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In this polished anthropological SF yarn, the first of a trilogy from Nebula Award winner Sawyer (The Terminal Experiment), Neanderthals have developed a radically different civilization on a parallel Earth, as both sides discover when a Neanderthal physicist, Ponter Boddit, accidentally passes from his universe into a Canadian underground research facility. Fortunately, a team of human scientists, including expert paleoanthropologist Mary Vaughan, promptly identifies and warmly receives Ponter. Solving the language problem and much else is a mini-computer called a Companion implanted in the brain of every Neanderthal. A computerized guardian spirit, however, doesn't eliminate cross-cultural confusion permanent male-female sexuality, rape and overpopulation are all alien to Ponter nor can it help his housemate and fellow scientist back in his world, Adikor Huld, when the authorities charge Adikor with his murder. Ponter's daughter Jasmel believes in Adikor's innocence, but to prevent a horrendous miscarriage of justice (Adikor could be sterilized), she must try to reopen the portal and bring her father home. The author's usual high intelligence and occasionally daunting erudition are on prominent display, particularly in the depiction of Neanderthal society. Some plot points border on the simplistic, such as Mary's recovering from a rape thanks to Ponter's sensitivity, but these are minor flaws in a novel that appeals to both the intellect and the heart.
Copyright 2002 Cahners Business Information, Inc. --This text refers to the Hardcover edition.
Ponter Boddit, a physicist in a world in which Neanderthals are the dominant primates, is performing a quantum computing experiment in a Canadian mine, where cosmic rays won't disturb the test's delicate parameters. Suddenly, he is transferred into a heavy water tank in the same mine, but in the universe in which humans predominate. Human scientists are alarmed, then amazed by the spluttering Neanderthal in modern clothing with a curious AI implant in his wrist. Ponter's scientific partner, Adikor, is equally shocked, but what's more, he now faces an inquiry into his best friend's disappearance and suspected murder. Ponter is a most winning creation--thoughtful, brave, and charming as, facing the loss of everything he loves, he befriends a wounded female scientist in the strange human world. The smaller-scale, peaceful, environmentally savvy world of Ponter's people is equally well realized, though Sawyer loses a little steam trying to pin humanity's woes on organized religion. An engaging, thought-provoking story to read after either The Clan of the Cave Bear or Greg Bear's Darwin's Radio (1999). Roberta Johnson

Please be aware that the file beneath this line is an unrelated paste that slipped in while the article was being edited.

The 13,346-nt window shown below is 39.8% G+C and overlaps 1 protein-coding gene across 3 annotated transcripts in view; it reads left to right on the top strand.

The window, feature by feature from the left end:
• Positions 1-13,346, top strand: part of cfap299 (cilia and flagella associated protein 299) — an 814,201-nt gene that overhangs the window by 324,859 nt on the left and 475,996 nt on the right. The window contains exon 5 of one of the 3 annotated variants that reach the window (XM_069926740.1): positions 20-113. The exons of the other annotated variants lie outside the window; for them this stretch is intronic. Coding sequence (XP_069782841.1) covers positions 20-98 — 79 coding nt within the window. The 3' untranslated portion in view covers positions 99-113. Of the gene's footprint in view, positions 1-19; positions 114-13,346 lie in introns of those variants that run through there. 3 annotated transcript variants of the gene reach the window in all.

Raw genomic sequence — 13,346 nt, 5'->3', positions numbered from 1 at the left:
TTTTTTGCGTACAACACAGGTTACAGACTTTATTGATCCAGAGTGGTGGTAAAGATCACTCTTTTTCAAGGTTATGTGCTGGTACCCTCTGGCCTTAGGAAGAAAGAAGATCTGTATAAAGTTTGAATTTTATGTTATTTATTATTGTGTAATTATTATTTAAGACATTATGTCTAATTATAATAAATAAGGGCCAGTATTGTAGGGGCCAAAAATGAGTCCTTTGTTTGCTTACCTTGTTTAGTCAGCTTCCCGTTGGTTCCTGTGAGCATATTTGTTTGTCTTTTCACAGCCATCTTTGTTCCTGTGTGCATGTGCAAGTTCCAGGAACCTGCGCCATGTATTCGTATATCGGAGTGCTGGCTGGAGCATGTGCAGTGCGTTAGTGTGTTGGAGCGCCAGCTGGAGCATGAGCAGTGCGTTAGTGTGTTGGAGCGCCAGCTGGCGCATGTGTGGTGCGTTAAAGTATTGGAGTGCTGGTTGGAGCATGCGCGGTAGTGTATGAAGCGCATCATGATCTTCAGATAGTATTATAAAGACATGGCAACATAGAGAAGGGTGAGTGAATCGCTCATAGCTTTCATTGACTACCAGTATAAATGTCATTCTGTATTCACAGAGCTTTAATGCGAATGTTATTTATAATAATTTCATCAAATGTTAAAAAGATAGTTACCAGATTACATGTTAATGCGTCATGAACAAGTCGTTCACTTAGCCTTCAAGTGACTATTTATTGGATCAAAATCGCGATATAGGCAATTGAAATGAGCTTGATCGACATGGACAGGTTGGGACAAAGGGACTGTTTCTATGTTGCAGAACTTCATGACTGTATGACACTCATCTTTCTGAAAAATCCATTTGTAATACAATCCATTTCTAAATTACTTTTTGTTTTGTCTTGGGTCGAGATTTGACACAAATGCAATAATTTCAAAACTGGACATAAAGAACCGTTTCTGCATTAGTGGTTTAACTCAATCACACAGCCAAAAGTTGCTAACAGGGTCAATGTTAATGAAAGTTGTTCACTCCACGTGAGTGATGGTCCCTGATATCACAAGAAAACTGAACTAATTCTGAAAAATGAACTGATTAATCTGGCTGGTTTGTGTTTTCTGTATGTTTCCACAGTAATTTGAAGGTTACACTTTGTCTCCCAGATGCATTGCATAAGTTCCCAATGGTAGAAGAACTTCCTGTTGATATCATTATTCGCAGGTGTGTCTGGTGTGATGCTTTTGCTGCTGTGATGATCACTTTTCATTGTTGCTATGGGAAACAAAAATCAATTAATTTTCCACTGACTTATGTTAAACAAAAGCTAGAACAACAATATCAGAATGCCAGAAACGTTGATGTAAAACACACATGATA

Copyright © American Library Association. All rights reserved --This text refers to the Hardcover edition.
Creation and universe construction theories are a little outdated. Would have liked it better without the religious references. Read morePublished 13 days ago by Old Texan
I look forward to reading the rest of this series. It is true science fiction, where the plot is based around science that doesn't quite exist yet, and is explained through... Read morePublished 1 month ago by Jenny
My brother recommended this trilogy to me. Even though there is a lot of scientific jargon ( more his area than mine) I couldn't put the book down. Read morePublished 2 months ago by Darlene K.
I really enjoyed this book. The scientific portions were explained in a way that I easily understood. Read morePublished 2 months ago by Jan Spindler
I really enjoyed Robert Sawyer's view of an alternate universe that might have evolved if it weren't for who we are as humans.Published 3 months ago by Barbara Benz
Very good, actually - just bought the next book in the series and can't wait for the week-end to delve into it.Published 5 months ago by SublimingSun
I found the storyline fascinating. The premise of the narrative is that we exist alongside a parallel universe in which humanity developed along the Neanderthal branch of our... Read morePublished 5 months ago by M. Spears
Turns into an engaging, romantic hard (for me as least) science fiction novel!
Just the right antidote to my struggling enjoyment of more literary fiction.
Hominids (Neanderthal Parallax #1)
by Robert J. Sawyer
I read this back when Robert Sawyer was one of my favorite authors, though even at the time I couldn’t help... Read more